Although the title suggests a tale of the supernatural, The Glamorous Ghost does flirt with some otherworldly trappings. There is an eerie sequence set inside a morgue that bears some similarities to a scene in 1953’s House of Wax and, at one point, Asami freaks out over a spectral apparition of Suji in the middle of the road. Further enhancing the fantasy aspect is the spooky music score by Shunsuke Kikuchi that employs the generous use of a Theremin and skeleton bone-like keyboard arrangements.
The final scene also reminds me of that iconic conclusion to Henri-Georges Clouzot’s The Wages of Fear (1953) as Mario (Yves Montand), the sole surviving truck driver in a deadly transport of nitrogylcerine, gets cocky and starts weaving his vehicle from side to side on a hazardous road. As the radio plays The Blue Danube waltz, Mario loses control of the truck and goes over a cliff. Asami is also undermined by a sense of being invulnerable and gleefully sings a little ditty amid the piles of cash in his hearst. Tamio (Jiro Okazaki), the sportscar-obsessed, callous young lover of Suji, and his female companion witness Asami’s comical demise but somehow miss the most important detail about the wreck – the sight of hundreds of dollars being spirited away in the breeze like the exposed loot at the airport climax of The Killing or the wind-blown gold dust at the end of The Treasure of the Sierra Madre. In this case, the last laugh clearly belongs to director Sato.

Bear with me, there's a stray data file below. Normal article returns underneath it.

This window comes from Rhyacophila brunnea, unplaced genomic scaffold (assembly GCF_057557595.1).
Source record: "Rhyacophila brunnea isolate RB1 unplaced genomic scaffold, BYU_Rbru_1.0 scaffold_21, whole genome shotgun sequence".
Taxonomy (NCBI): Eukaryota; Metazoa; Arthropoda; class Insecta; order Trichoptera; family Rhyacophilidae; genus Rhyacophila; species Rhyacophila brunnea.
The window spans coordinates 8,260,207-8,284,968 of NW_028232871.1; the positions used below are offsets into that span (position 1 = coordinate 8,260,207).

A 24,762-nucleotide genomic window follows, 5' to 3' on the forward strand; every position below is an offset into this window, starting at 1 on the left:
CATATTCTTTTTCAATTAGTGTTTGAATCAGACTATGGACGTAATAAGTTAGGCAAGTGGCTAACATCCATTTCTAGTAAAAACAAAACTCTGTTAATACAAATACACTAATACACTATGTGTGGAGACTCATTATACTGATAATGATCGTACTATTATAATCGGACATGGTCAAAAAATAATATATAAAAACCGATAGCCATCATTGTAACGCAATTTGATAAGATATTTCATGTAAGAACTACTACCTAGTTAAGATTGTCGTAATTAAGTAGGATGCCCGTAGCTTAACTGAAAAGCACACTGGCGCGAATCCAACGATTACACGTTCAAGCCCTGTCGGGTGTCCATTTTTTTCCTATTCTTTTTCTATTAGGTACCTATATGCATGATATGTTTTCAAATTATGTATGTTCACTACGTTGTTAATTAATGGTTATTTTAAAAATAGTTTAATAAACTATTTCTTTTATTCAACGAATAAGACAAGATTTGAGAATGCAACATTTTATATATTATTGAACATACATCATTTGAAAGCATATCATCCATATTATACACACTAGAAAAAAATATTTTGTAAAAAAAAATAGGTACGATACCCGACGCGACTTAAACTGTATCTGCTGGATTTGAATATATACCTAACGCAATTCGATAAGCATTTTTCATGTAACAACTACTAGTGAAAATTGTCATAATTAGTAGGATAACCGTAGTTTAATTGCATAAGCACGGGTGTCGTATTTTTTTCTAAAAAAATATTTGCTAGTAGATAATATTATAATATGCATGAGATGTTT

The Glamorous Ghost was the third feature in Sato’s filmography, which consisted of only seven movies and some episodic television. The self-assured tone and quickly paced narrative along with an excellent assemble cast make it one of the most underrated Japanese black comedies of the sixties. Surprisingly, Sato didn’t go on to make another movie in this genre but veered off into sci-fi and horror. His next feature House of Terrors (Japanese title: Kaidan Semushi Otoko, 1965) is a full-fledged ghost story featuring Ko Nishimura again, this time playing a hunchback servant.
Sato’s next two feature films were outlandish science fiction fantasies which were suitable for children but also perfect escapism for adults. Terror Beneath the Sea aka Agent X-2: Operation Underwater (1966) is about two reporters who discover a race of underwater cyborgs created by a mad scientist (the creatures look like descendants of The Creature from the Black Lagoon). The Golden Bat (Japanese title: Ogon Batto, 1966) is just as much fun with its tale of aliens trying to conquer earth. Luckily, they are thwarted in their scheme by a superhuman deity who is resurrected from the lost city of Atlantis. Shin’ichi Chiba aka Sonny Chiba is the star of both films and was still an actor on the rise at this point. He wouldn’t achieve a breakout international success until 1974 when he appeared in the martial arts action thriller The Street Fighter and its sequel the same year, Return of the Street Fighter.